Surf rock veterans The Drums made fall feel like summer at Emo’s on Dec. 9, playing songs from their new album “Abysmal Thoughts” while sharing scandalous revelations and lessons of vulnerability.
Story by Zoe Judilla
Photos by Andres Garcia
The line that streamed past the corner of Emo’s was quite an interesting sight for a chilly December evening. Fans shared cigarettes, cradled their soon-to-be-signed albums and were giddy at the thought of seeing their favorite band grace the stage, now consisting solely of frontman Jonny Pierce.
Austin-native band Duncan Fellows served as the first opening act of the night. With wide grins and feel-good indie rock, the locals pumped the crowd up with impressive harmonies and light tunes. They superbly set the mood for the rest of the evening, making the chill audience feel at home and at ease.
Up next were Indiana-natives the Hoops, known for their blunt, yet oddly charming interactions with the crowd. They filled the room with ambient dream-pop sounds, along with notably impressive solos from guitarist Drew Auscherman. The guys coolly closed their set with the light-hearted melody of “La La La” while the audience braced themselves for what was to come.
The crowd quickly became antsy, as they waited for The Dums to come on. The chill vibe that had previously washed over Emo’s was soon replaced with nervous excitement and the band’s dedicated cult following became more apparent as time passed. Suddenly, the lights dimmed.
As the touring band came onstage one by one, the audience seemingly held their breath in anticipation for the ever-charismatic Jonny Pierce, and finally, he emerged.
The platinum blond-haired singer coolly strutted towards the microphone, clad in vintage mechanic overalls with his name embroidered in red on the front and “Abysmal Thoughts” in Rocky Horror-esque lettering on the back. Pierce smiled subtly as the audience called out maniacally for him, and “The Drums” began to glow in white letters against the background of the stage. The first beats of their classic “What You Were” began and the crowd immediately erupted in cheers.
As a performer, it was clear to both newer and die-hard fans that Pierce had a distinct, incomparable aura about him. He was never still, often gliding around the stage and toying with the microphone stand or dancing aimlessly in circles with a groovy shimmy.
The set was a mixture of popular, newer songs such as “Heart Basel” along with classically famous tracks, such as “Days” and “Let’s Go Surfing.” The audience soon forgot about the chill in the air, when the band’s surf rock reminisced a time of the summer sun, as the audience chanting along with the charming and playful Pierce.
It was not until The Drums played “Blood Under My Belt,” the single off their newest album, that the connection between audience and performer solidified. The anthem of a lost love had such an overwhelming impact that it seemed as if the crowd and Pierce were simply singing the words in response to each other. The band reprised the chorus an additional three times.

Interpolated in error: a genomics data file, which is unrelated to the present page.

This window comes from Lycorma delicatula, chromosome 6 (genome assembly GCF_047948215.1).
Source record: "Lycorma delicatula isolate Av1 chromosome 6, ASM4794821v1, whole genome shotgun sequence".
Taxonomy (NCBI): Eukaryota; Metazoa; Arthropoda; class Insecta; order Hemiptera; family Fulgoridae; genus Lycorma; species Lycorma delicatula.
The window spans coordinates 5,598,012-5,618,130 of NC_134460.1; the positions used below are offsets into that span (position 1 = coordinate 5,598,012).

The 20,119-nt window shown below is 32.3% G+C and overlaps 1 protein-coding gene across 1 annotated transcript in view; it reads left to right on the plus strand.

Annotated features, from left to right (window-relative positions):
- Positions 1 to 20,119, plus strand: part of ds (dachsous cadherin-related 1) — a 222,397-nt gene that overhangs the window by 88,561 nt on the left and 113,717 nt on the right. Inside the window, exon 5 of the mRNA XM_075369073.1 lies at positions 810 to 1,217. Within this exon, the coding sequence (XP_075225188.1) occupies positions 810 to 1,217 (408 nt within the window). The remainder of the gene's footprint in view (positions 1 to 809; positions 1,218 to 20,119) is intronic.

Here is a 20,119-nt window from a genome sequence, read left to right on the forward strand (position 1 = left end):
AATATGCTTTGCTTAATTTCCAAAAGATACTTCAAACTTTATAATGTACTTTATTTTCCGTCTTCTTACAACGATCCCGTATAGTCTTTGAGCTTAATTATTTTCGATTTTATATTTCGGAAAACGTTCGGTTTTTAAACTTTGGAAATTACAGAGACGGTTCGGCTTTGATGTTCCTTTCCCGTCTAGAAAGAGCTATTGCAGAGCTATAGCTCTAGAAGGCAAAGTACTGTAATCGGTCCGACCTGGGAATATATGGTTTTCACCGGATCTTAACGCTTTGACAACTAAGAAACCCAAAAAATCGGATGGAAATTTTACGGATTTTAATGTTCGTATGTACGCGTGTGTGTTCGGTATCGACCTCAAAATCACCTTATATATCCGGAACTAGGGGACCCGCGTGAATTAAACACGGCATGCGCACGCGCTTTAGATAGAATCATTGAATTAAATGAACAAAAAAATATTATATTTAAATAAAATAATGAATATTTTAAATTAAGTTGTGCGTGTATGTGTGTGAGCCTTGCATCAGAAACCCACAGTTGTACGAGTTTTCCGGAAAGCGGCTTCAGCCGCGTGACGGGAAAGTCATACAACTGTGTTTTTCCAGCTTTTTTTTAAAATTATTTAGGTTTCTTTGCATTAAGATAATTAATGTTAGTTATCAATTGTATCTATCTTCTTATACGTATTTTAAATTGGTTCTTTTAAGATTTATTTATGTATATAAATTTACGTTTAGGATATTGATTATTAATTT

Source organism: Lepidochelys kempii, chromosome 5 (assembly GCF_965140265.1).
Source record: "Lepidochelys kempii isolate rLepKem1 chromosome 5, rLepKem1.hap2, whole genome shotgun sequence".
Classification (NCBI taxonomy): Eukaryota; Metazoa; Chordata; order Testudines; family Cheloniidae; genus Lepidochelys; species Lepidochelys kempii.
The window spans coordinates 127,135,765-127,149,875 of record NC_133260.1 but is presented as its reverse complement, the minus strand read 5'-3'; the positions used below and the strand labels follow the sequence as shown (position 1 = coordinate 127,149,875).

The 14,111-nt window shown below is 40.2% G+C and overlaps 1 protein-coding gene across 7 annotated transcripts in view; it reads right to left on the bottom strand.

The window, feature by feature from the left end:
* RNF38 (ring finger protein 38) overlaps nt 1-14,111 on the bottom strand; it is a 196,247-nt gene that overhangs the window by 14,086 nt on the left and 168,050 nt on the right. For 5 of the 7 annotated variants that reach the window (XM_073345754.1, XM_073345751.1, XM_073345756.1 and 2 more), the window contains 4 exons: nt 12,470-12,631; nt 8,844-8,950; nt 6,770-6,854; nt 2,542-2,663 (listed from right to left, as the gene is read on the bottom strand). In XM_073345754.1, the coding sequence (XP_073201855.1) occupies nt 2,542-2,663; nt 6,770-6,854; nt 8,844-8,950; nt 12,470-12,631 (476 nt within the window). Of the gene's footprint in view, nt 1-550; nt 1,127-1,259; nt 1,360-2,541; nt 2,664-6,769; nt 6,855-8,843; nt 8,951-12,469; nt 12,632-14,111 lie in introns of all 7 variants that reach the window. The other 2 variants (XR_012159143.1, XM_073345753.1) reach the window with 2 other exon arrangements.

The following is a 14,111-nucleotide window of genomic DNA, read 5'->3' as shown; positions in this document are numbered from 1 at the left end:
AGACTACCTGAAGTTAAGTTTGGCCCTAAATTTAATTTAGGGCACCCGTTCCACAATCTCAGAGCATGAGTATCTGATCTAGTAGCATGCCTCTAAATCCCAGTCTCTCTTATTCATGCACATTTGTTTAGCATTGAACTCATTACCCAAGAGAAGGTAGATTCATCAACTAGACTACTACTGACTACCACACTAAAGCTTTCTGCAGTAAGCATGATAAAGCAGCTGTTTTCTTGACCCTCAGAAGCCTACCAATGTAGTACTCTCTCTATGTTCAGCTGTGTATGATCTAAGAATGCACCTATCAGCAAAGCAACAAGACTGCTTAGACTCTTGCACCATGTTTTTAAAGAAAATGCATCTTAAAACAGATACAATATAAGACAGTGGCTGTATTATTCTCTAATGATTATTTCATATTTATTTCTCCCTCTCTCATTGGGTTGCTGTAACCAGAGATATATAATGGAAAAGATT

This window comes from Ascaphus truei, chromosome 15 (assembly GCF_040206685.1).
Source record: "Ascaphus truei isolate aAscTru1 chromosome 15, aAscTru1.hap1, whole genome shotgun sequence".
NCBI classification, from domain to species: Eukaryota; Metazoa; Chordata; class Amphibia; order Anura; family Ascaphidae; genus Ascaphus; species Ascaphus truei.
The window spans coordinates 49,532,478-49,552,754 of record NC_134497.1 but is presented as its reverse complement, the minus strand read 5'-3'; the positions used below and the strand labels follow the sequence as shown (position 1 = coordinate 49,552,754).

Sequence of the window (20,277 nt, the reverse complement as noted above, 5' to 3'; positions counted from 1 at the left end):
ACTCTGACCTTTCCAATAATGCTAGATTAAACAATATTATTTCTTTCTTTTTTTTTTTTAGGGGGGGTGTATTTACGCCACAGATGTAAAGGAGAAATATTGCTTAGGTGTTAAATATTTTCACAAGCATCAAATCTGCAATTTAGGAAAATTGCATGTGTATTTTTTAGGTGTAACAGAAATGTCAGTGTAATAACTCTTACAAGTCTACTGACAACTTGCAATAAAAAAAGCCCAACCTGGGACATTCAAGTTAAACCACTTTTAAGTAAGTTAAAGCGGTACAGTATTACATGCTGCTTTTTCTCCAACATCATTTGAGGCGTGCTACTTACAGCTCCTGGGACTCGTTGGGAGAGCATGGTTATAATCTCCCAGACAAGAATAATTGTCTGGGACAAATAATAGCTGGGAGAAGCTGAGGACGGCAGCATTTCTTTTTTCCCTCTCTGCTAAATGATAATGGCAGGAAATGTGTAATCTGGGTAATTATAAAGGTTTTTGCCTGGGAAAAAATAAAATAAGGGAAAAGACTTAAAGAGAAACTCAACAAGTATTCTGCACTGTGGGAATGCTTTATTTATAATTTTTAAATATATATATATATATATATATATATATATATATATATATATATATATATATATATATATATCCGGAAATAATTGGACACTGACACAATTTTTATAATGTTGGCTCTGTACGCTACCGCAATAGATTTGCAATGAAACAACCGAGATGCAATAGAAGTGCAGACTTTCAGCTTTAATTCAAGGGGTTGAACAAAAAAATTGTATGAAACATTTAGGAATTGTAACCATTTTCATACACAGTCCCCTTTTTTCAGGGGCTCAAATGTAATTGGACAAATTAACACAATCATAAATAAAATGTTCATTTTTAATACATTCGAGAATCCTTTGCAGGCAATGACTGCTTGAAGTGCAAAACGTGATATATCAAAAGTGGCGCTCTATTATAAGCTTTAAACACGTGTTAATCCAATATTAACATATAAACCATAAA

Following the end of the wonderfully energetic, mutual lovefest, The Drums came back to play a five-song encore, much to the audience’s delight. “Austin,” Pierce remarked, nearly breathless, “We’ve given you a lot tonight.”
It turned out Pierce had more than just music to share. In an unexpected turn of events, all sound had ceased as Pierce returned the microphone he had previously been swinging around back to its rightful stand. He began to share a personal story of one of the earliest memories he had of Austin at South by Southwest, around 2010-2012 “Portamento” era.
Pierce then revealed he had been madly in love with the drummer of the band at the time. This is presumably former member Connor Hanwick, though the name was never specified, who left The Drums around 2012. “I’ve never really talked about this,” Pierce said. “Vulnerability is important, okay?”
He then continued to detail the excitement he had in spending the week of South by Southwest with him, as they had been seeing each other for some time. He revealed that as soon as the band got off the plane, the drummer went into a car and spent the day with a girl. In response to the audience’s cries, Pierce just shook his head and reassured the crowd that it was alright, that he knew he had to figure things out. “Austin has always been marked with some sadness for me,” Pierce admitted, “But it’s okay! Because tonight, tonight you guys have paved away all of the bullsh*t.”
With that, that crowd cheered louder than ever before and Pierce grinned from ear to ear. He then closed the set with newer single “Mirror,” and the more somber “If He Likes It Let Him Do It.”
After the show, the audience lingered inside of Emo’s, as Pierce had a meet-and-greet with fans. Many stayed to meet the charming artist. Others just stood for a little longer to admire the special night and the touching moments of vulnerability that came with it.